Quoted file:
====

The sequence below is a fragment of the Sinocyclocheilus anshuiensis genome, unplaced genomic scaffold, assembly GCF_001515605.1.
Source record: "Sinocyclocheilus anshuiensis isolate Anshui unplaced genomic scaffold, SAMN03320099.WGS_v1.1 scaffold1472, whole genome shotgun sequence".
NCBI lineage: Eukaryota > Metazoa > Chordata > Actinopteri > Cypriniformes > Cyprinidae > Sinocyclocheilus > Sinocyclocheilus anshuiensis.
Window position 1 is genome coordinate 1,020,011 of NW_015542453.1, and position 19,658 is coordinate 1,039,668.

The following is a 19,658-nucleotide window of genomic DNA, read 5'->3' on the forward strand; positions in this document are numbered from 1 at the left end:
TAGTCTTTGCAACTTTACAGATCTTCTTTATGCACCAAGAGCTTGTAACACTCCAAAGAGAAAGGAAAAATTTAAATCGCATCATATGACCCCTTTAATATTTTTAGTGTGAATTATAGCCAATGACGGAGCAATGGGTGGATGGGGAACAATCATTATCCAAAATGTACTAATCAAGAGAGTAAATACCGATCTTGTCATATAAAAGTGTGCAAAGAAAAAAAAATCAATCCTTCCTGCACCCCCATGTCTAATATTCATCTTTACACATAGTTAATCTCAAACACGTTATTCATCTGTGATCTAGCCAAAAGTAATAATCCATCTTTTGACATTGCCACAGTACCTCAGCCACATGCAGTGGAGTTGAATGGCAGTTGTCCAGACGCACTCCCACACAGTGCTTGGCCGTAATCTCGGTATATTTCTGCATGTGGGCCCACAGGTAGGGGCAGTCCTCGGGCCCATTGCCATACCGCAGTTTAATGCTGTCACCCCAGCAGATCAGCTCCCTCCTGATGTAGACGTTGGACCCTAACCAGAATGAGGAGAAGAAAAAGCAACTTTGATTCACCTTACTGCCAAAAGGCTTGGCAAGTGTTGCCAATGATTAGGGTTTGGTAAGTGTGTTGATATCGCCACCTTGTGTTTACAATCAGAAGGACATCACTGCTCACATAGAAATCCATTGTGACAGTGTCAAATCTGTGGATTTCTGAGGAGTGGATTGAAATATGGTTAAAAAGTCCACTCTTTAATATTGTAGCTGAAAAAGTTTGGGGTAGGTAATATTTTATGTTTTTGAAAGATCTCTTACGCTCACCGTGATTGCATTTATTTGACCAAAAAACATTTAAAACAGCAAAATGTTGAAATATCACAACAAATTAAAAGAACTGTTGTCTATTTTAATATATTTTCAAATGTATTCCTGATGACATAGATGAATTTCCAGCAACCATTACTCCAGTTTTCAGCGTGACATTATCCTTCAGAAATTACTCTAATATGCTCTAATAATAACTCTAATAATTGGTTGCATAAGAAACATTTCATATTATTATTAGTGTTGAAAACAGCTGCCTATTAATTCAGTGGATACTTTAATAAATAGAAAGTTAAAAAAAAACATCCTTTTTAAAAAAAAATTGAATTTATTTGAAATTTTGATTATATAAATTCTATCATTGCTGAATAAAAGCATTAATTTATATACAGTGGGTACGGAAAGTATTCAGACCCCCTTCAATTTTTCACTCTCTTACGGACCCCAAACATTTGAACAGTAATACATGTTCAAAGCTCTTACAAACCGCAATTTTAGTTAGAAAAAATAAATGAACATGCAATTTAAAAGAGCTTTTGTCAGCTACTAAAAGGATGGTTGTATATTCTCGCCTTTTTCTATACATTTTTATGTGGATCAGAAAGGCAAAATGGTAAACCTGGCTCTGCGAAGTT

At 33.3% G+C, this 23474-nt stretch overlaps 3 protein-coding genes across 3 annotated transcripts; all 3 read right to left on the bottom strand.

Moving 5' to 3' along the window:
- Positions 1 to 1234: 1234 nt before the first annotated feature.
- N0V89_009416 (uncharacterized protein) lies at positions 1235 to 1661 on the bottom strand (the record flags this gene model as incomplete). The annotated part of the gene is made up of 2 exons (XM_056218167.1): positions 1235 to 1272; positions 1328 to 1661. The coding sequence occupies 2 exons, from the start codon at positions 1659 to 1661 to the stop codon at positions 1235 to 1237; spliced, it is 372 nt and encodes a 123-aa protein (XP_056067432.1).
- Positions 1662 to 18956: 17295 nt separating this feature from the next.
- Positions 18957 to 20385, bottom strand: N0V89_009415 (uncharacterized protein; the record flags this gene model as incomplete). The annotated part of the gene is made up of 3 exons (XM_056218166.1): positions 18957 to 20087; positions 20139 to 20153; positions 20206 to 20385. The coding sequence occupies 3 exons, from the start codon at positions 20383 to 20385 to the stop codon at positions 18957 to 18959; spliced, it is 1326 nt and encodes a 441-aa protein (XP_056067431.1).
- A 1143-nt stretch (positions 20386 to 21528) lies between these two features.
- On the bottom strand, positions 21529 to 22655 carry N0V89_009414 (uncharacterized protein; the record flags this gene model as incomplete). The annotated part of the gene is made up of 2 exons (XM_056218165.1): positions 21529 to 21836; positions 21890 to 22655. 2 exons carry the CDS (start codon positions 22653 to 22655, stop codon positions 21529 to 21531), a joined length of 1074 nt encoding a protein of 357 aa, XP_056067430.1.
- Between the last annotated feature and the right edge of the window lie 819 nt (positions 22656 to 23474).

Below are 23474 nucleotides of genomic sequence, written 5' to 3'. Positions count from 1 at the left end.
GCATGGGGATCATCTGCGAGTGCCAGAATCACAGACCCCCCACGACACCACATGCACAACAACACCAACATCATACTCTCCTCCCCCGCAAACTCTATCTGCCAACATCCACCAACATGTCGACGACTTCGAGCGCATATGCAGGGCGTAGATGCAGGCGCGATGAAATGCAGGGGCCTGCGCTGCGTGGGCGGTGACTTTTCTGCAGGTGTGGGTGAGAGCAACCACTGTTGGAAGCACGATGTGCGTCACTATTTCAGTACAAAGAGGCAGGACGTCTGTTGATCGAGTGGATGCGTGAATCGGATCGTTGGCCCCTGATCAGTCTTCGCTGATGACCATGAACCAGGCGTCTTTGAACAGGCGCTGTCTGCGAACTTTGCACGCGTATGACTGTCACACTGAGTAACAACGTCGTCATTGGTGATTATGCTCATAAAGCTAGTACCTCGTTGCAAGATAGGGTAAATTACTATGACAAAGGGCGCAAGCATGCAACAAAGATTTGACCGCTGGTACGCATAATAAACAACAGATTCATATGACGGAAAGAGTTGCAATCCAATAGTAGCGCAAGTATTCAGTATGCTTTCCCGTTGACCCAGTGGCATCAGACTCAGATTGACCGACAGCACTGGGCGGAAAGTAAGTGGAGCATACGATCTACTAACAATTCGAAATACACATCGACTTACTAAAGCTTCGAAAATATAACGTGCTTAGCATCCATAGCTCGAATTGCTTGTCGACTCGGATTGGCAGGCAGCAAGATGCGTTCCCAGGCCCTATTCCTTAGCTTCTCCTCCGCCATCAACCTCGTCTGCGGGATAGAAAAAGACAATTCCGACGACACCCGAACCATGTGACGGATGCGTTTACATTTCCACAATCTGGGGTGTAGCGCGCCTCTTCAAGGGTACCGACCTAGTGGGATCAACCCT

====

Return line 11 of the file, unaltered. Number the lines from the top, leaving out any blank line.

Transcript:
- Positions 1662 to 18956: 17295 nt separating this feature from the next.